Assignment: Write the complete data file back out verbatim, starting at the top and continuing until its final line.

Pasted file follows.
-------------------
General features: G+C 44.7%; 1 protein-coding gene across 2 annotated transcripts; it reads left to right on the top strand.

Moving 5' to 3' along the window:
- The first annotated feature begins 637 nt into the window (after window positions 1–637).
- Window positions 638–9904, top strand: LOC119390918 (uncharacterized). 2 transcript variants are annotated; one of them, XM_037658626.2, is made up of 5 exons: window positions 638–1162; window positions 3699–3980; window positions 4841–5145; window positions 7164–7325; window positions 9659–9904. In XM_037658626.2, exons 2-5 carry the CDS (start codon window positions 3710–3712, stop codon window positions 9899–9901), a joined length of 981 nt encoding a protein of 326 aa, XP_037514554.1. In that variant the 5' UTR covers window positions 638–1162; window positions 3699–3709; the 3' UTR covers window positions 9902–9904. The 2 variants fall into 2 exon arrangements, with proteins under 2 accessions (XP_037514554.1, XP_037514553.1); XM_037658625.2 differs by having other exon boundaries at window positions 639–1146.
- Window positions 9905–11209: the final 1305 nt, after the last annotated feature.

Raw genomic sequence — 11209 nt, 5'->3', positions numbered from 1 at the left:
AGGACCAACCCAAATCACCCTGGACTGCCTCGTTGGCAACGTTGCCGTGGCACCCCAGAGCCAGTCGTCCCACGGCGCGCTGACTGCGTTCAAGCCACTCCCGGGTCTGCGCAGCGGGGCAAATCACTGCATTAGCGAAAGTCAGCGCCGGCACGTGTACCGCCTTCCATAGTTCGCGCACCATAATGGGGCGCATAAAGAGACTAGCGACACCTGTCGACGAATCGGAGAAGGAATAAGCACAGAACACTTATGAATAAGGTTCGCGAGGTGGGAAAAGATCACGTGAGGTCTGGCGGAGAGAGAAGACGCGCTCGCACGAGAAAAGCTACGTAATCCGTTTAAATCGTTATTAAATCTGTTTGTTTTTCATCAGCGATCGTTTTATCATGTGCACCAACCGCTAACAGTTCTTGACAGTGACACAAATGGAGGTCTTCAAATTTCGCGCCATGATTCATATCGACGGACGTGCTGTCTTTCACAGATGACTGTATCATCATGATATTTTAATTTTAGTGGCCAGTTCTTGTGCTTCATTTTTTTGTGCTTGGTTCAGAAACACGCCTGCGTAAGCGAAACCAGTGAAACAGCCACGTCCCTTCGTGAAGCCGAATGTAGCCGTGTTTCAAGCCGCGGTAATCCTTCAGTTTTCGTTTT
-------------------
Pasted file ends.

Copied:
General features: G+C 44.7%; 1 protein-coding gene across 2 annotated transcripts; it reads left to right on the top strand.

Moving 5' to 3' along the window:
- The first annotated feature begins 637 nt into the window (after window positions 1–637).
- Window positions 638–9904, top strand: LOC119390918 (uncharacterized). 2 transcript variants are annotated; one of them, XM_037658626.2, is made up of 5 exons: window positions 638–1162; window positions 3699–3980; window positions 4841–5145; window positions 7164–7325; window positions 9659–9904. In XM_037658626.2, exons 2-5 carry the CDS (start codon window positions 3710–3712, stop codon window positions 9899–9901), a joined length of 981 nt encoding a protein of 326 aa, XP_037514554.1. In that variant the 5' UTR covers window positions 638–1162; window positions 3699–3709; the 3' UTR covers window positions 9902–9904. The 2 variants fall into 2 exon arrangements, with proteins under 2 accessions (XP_037514554.1, XP_037514553.1); XM_037658625.2 differs by having other exon boundaries at window positions 639–1146.
- Window positions 9905–11209: the final 1305 nt, after the last annotated feature.

Raw genomic sequence — 11209 nt, 5'->3', positions numbered from 1 at the left:
AGGACCAACCCAAATCACCCTGGACTGCCTCGTTGGCAACGTTGCCGTGGCACCCCAGAGCCAGTCGTCCCACGGCGCGCTGACTGCGTTCAAGCCACTCCCGGGTCTGCGCAGCGGGGCAAATCACTGCATTAGCGAAAGTCAGCGCCGGCACGTGTACCGCCTTCCATAGTTCGCGCACCATAATGGGGCGCATAAAGAGACTAGCGACACCTGTCGACGAATCGGAGAAGGAATAAGCACAGAACACTTATGAATAAGGTTCGCGAGGTGGGAAAAGATCACGTGAGGTCTGGCGGAGAGAGAAGACGCGCTCGCACGAGAAAAGCTACGTAATCCGTTTAAATCGTTATTAAATCTGTTTGTTTTTCATCAGCGATCGTTTTATCATGTGCACCAACCGCTAACAGTTCTTGACAGTGACACAAATGGAGGTCTTCAAATTTCGCGCCATGATTCATATCGACGGACGTGCTGTCTTTCACAGATGACTGTATCATCATGATATTTTAATTTTAGTGGCCAGTTCTTGTGCTTCATTTTTTTGTGCTTGGTTCAGAAACACGCCTGCGTAAGCGAAACCAGTGAAACAGCCACGTCCCTTCGTGAAGCCGAATGTAGCCGTGTTTCAAGCCGCGGTAATCCTTCAGTTTTCGTTTT